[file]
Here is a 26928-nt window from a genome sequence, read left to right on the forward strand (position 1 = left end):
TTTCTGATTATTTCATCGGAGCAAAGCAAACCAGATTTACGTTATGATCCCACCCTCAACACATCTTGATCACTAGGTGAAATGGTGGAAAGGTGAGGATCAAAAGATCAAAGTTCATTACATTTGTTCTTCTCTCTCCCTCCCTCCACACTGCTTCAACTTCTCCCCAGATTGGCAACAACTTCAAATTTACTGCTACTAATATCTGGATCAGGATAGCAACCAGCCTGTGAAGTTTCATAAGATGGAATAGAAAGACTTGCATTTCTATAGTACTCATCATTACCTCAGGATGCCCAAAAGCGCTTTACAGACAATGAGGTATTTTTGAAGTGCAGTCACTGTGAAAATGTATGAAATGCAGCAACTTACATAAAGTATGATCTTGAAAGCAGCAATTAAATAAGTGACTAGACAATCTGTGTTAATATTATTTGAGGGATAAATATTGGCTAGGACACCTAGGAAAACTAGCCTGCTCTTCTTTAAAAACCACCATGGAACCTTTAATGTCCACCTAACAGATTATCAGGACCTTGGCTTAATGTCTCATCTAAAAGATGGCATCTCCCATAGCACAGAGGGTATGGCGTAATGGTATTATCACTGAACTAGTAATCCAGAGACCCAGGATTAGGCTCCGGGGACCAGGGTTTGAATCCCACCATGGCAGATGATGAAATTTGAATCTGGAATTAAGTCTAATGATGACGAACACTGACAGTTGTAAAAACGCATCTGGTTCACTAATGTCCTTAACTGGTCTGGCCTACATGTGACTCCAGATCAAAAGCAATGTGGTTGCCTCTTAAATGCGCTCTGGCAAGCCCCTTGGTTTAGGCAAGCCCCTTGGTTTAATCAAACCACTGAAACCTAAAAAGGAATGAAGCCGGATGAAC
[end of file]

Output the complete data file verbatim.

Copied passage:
Here is a 26928-nt window from a genome sequence, read left to right on the forward strand (position 1 = left end):
TTTCTGATTATTTCATCGGAGCAAAGCAAACCAGATTTACGTTATGATCCCACCCTCAACACATCTTGATCACTAGGTGAAATGGTGGAAAGGTGAGGATCAAAAGATCAAAGTTCATTACATTTGTTCTTCTCTCTCCCTCCCTCCACACTGCTTCAACTTCTCCCCAGATTGGCAACAACTTCAAATTTACTGCTACTAATATCTGGATCAGGATAGCAACCAGCCTGTGAAGTTTCATAAGATGGAATAGAAAGACTTGCATTTCTATAGTACTCATCATTACCTCAGGATGCCCAAAAGCGCTTTACAGACAATGAGGTATTTTTGAAGTGCAGTCACTGTGAAAATGTATGAAATGCAGCAACTTACATAAAGTATGATCTTGAAAGCAGCAATTAAATAAGTGACTAGACAATCTGTGTTAATATTATTTGAGGGATAAATATTGGCTAGGACACCTAGGAAAACTAGCCTGCTCTTCTTTAAAAACCACCATGGAACCTTTAATGTCCACCTAACAGATTATCAGGACCTTGGCTTAATGTCTCATCTAAAAGATGGCATCTCCCATAGCACAGAGGGTATGGCGTAATGGTATTATCACTGAACTAGTAATCCAGAGACCCAGGATTAGGCTCCGGGGACCAGGGTTTGAATCCCACCATGGCAGATGATGAAATTTGAATCTGGAATTAAGTCTAATGATGACGAACACTGACAGTTGTAAAAACGCATCTGGTTCACTAATGTCCTTAACTGGTCTGGCCTACATGTGACTCCAGATCAAAAGCAATGTGGTTGCCTCTTAAATGCGCTCTGGCAAGCCCCTTGGTTTAGGCAAGCCCCTTGGTTTAATCAAACCACTGAAACCTAAAAAGGAATGAAGCCGGATGAAC